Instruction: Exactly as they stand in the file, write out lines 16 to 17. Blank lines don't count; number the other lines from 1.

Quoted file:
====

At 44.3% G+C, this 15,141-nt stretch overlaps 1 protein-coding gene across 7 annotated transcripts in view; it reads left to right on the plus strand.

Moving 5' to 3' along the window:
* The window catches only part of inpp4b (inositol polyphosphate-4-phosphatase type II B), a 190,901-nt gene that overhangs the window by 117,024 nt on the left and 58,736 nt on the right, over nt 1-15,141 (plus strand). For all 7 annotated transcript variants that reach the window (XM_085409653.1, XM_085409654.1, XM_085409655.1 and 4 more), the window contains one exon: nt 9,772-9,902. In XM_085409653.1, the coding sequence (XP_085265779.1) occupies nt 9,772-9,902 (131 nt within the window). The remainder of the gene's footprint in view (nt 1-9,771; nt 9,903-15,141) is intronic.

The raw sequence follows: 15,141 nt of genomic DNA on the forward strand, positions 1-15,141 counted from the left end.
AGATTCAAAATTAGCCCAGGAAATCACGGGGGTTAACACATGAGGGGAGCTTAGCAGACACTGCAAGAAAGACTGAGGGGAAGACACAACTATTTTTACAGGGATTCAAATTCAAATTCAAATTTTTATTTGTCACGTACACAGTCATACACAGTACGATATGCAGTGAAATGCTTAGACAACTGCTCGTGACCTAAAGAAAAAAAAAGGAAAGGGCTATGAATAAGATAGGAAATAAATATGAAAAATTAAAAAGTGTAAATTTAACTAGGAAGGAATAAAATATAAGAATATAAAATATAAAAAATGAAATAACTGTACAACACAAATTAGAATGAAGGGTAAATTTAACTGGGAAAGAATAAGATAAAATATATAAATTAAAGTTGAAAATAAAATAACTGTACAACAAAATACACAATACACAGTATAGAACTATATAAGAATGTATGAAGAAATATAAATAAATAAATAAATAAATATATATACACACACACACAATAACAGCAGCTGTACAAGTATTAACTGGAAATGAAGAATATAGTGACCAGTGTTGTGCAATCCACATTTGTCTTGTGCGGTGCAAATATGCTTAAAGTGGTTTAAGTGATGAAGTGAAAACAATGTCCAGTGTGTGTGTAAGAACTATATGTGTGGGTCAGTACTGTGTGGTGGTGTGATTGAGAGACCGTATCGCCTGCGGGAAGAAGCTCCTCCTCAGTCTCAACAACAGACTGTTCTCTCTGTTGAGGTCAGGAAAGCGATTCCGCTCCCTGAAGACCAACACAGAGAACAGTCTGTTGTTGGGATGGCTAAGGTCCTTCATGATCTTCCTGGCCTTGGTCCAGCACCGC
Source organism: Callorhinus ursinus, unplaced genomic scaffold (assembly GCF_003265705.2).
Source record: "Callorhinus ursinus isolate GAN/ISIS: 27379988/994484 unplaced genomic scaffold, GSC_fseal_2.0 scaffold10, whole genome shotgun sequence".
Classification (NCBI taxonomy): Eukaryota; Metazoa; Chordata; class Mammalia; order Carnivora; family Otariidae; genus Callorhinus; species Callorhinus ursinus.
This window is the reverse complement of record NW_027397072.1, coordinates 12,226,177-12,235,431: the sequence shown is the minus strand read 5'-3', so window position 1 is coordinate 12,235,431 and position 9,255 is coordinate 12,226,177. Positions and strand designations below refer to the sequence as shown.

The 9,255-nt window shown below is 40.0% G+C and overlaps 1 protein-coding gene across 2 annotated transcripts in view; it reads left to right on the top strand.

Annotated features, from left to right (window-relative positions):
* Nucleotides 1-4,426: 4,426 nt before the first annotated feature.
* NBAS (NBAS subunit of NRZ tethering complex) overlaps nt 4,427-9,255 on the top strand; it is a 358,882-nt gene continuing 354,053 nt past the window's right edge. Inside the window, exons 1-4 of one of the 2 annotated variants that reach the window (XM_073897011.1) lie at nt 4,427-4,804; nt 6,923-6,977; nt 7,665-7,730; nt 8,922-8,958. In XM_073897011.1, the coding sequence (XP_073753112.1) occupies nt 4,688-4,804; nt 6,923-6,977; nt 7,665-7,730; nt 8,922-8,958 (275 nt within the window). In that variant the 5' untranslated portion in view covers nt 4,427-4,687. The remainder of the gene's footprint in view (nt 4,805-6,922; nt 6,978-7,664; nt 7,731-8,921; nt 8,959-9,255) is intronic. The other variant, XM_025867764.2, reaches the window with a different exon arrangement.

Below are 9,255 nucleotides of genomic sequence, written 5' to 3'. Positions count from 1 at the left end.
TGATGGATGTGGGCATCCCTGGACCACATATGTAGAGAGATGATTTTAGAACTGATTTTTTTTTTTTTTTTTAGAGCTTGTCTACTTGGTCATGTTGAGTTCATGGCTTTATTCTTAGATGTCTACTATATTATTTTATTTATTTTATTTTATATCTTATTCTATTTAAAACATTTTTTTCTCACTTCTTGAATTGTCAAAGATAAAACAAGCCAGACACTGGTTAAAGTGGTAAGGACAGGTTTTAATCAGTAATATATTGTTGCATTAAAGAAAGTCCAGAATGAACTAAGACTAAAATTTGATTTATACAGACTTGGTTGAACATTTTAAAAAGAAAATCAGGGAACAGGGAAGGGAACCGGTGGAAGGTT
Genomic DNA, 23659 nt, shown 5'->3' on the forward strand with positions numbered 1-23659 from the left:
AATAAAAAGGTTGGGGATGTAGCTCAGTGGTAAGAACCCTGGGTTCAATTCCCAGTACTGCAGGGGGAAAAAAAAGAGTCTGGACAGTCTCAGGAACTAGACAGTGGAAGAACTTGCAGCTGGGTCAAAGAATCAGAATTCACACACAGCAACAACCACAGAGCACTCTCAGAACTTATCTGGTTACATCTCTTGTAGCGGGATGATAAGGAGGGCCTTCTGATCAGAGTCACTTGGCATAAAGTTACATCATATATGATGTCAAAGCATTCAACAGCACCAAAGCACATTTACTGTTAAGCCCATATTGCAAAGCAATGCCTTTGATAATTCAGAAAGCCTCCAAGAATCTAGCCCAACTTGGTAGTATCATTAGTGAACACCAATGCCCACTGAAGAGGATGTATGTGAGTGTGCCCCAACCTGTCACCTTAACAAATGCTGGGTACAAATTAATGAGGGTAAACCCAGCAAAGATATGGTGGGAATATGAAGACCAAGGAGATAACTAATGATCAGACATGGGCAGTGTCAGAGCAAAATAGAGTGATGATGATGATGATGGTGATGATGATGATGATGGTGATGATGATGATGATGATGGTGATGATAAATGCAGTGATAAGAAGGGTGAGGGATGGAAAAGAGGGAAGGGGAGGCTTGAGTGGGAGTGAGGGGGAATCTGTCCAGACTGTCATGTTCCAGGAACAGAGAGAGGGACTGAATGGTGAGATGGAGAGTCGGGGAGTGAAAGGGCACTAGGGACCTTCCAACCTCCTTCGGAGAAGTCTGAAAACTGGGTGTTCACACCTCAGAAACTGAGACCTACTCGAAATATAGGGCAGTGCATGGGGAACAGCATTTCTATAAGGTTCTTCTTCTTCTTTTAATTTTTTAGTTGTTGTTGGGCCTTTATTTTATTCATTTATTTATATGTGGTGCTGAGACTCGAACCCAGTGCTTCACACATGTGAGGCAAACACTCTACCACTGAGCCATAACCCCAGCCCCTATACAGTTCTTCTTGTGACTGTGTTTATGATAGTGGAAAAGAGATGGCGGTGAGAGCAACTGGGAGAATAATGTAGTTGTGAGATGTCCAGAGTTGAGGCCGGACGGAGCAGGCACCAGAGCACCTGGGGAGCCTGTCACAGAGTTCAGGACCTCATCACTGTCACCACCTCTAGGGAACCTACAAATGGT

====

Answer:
Genomic DNA, 23659 nt, shown 5'->3' on the forward strand with positions numbered 1-23659 from the left:
AATAAAAAGGTTGGGGATGTAGCTCAGTGGTAAGAACCCTGGGTTCAATTCCCAGTACTGCAGGGGGAAAAAAAAGAGTCTGGACAGTCTCAGGAACTAGACAGTGGAAGAACTTGCAGCTGGGTCAAAGAATCAGAATTCACACACAGCAACAACCACAGAGCACTCTCAGAACTTATCTGGTTACATCTCTTGTAGCGGGATGATAAGGAGGGCCTTCTGATCAGAGTCACTTGGCATAAAGTTACATCATATATGATGTCAAAGCATTCAACAGCACCAAAGCACATTTACTGTTAAGCCCATATTGCAAAGCAATGCCTTTGATAATTCAGAAAGCCTCCAAGAATCTAGCCCAACTTGGTAGTATCATTAGTGAACACCAATGCCCACTGAAGAGGATGTATGTGAGTGTGCCCCAACCTGTCACCTTAACAAATGCTGGGTACAAATTAATGAGGGTAAACCCAGCAAAGATATGGTGGGAATATGAAGACCAAGGAGATAACTAATGATCAGACATGGGCAGTGTCAGAGCAAAATAGAGTGATGATGATGATGATGGTGATGATGATGATGATGGTGATGATGATGATGATGATGGTGATGATAAATGCAGTGATAAGAAGGGTGAGGGATGGAAAAGAGGGAAGGGGAGGCTTGAGTGGGAGTGAGGGGGAATCTGTCCAGACTGTCATGTTCCAGGAACAGAGAGAGGGACTGAATGGTGAGATGGAGAGTCGGGGAGTGAAAGGGCACTAGGGACCTTCCAACCTCCTTCGGAGAAGTCTGAAAACTGGGTGTTCACACCTCAGAAACTGAGACCTACTCGAAATATAGGGCAGTGCATGGGGAACAGCATTTCTATAAGGTTCTTCTTCTTCTTTTAATTTTTTAGTTGTTGTTGGGCCTTTATTTTATTCATTTATTTATATGTGGTGCTGAGACTCGAACCCAGTGCTTCACACATGTGAGGCAAACACTCTACCACTGAGCCATAACCCCAGCCCCTATACAGTTCTTCTTGTGACTGTGTTTATGATAGTGGAAAAGAGATGGCGGTGAGAGCAACTGGGAGAATAATGTAGTTGTGAGATGTCCAGAGTTGAGGCCGGACGGAGCAGGCACCAGAGCACCTGGGGAGCCTGTCACAGAGTTCAGGACCTCATCACTGTCACCACCTCTAGGGAACCTACAAATGGT